Finally, we are a privileged society and can afford to eat meat, if we so choose. Portion control is important here. Our bodies were not designed to consume massive amounts of meat in a single sitting. No doubt you’ve heard of the 4-6 ounce rule as a proper way to determine the appropriate size piece of meat, but who’s going to pull out a kitchen scale to figure it out every time you have a steak? So here’s another rule of thumb: if your piece of meat is the same size as the palm of your hand (thickness and diameter), it’s the correct size for you.

One final thought. Remember that lifestyle changes must happen slowly and consistently. Always add new things before cutting out old habits.  And most importantly, stay positive. Cultural change will only happen if we change ourselves first.


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  • TabMiller


    Concerning your comment: “My fear is that we don’t have any idea of what our food consumption needs are.”

    This haunts me and reminds me of a question raised in my last post: “Do we have a responsibility to promote healthy dietary habits when we as a Christian community feed the poor.” When considering the extent I need to go when stewarding, I take my cue from Mr. Wesley: “Do all the good you can. By all the means you can. In all the ways you can. In all the places you can. At all the times you can. To all the people you can. As long as ever you can.”

    My concern is this: How can we do all the good we can if we are ignorant to our own needs. If we go to excess in our eating habits simply because of ignorance, then we are not stewarding our food supply. If we over consume, we cannot conserve for the sake of others, and, as CNN reported recently, Americans waste 40 percent of the food we purchase. Add to that the amount of food that we eat beyond our needs, and we have a HUGE problem.

    There is, of course, a rebuttal always lurking around the corner. As your blog admits, food is readily available, and, as Richard commented at the end of my last blog, churches have easy access to FDA approved “foods” that come in mass quantities at a reasonable price. Therefore, it might be argued that our over indulgence might not impact the food supply.

    I have two responses to this. First, this is looking at the idea of “food supply” too narrowly. If we demand mass-produced foods, that is exactly what producers will produce. As you once pointed out to me: “The 21st century “food” is not only nutrient deficient, fiber deficient, good bacteria deficient but is also calorie and toxin rich.” The food available is not healthy. Malnutrition does not necessarily mean lack of food, but lack of nutrients.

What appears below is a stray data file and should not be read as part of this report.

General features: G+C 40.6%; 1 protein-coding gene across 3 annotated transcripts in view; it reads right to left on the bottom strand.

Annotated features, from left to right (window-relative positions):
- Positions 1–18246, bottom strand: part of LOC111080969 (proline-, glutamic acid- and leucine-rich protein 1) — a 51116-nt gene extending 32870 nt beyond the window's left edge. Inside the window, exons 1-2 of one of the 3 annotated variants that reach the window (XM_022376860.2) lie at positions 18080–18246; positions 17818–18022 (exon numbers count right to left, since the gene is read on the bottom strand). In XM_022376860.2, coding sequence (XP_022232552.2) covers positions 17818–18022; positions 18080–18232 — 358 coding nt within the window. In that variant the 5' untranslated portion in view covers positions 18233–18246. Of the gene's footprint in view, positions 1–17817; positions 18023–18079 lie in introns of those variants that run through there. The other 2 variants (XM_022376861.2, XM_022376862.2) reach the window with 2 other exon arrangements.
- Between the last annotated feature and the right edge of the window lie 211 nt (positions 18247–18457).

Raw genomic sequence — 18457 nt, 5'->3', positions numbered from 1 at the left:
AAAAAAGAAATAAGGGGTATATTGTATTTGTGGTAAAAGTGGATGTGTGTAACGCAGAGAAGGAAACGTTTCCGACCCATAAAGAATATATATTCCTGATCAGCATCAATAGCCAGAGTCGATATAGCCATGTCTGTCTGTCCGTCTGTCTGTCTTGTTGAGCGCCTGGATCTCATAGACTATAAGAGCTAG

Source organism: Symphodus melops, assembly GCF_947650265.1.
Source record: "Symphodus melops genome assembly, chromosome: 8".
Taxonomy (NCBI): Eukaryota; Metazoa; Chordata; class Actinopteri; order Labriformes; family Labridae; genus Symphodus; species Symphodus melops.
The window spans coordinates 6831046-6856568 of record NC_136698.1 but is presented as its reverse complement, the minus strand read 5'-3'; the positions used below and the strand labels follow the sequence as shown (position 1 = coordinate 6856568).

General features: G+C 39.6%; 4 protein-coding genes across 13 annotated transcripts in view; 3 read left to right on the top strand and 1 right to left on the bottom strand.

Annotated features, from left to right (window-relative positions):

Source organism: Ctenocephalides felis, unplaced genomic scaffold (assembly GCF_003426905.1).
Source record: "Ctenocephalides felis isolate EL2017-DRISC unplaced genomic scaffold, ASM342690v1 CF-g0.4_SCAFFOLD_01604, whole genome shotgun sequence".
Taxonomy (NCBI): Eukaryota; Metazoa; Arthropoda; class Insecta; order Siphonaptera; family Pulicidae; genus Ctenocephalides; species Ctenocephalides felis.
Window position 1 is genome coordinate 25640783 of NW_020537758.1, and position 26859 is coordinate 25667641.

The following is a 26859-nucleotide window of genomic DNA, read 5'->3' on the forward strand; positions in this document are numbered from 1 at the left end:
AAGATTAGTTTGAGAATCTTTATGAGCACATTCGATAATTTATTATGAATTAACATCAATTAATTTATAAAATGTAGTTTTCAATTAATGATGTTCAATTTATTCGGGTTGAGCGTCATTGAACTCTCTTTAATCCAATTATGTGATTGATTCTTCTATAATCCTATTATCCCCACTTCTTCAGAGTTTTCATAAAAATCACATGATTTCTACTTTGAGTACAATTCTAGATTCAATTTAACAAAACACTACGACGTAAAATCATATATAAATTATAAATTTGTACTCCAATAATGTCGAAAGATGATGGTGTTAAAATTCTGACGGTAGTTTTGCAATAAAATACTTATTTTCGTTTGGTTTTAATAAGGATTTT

Second, many people are beginning to suggest that our mass consumer lifestyle that produces abundance here produces scarcity elsewhere in the world. So, while our “poor” have access to excess, that does not mean that our consumption here does not lend to scarcity elsewhere. In the ancient world, gluttony was considered horrid namely because it was a consuming of goods at the expense of others. If what these persons are saying is true and our over consumption here produces scarcity elsewhere, we have not removed the issue; we have only blinded ourselves to it.

    In the end, I can only say that I agree with you. People must learn what they actually need before they can truly and fully serve with a Christ-like attitude in this area of stewardship. Your fear has thus become my fear. But, I take heart in two caveats:

    First, in a fallen world, we will always find issues, and there will always exist an ideal we have yet to achieve, but we can only do what we can do, as Richard pointed out: We cannot steward over what we do not have. So, we cannot allow the perfect to be the enemy of the best possible good.

    Second, while we might be guilty of ignorance, grace means that it is never to late to start changing our ways. No, we won’t do a full 180 and be doing the best we can with what we have as soon as we repent, but we can, by His grace, move onward in sanctification.

    In the mean time, we still must ask, “Are we doing our best?” We can get offended because our efforts at the church sponsored food pantry are sincere and authentic, or we can allow grace to grow our efforts and take responsibility to ask the hard questions, “Is our outreach really thoughtful?”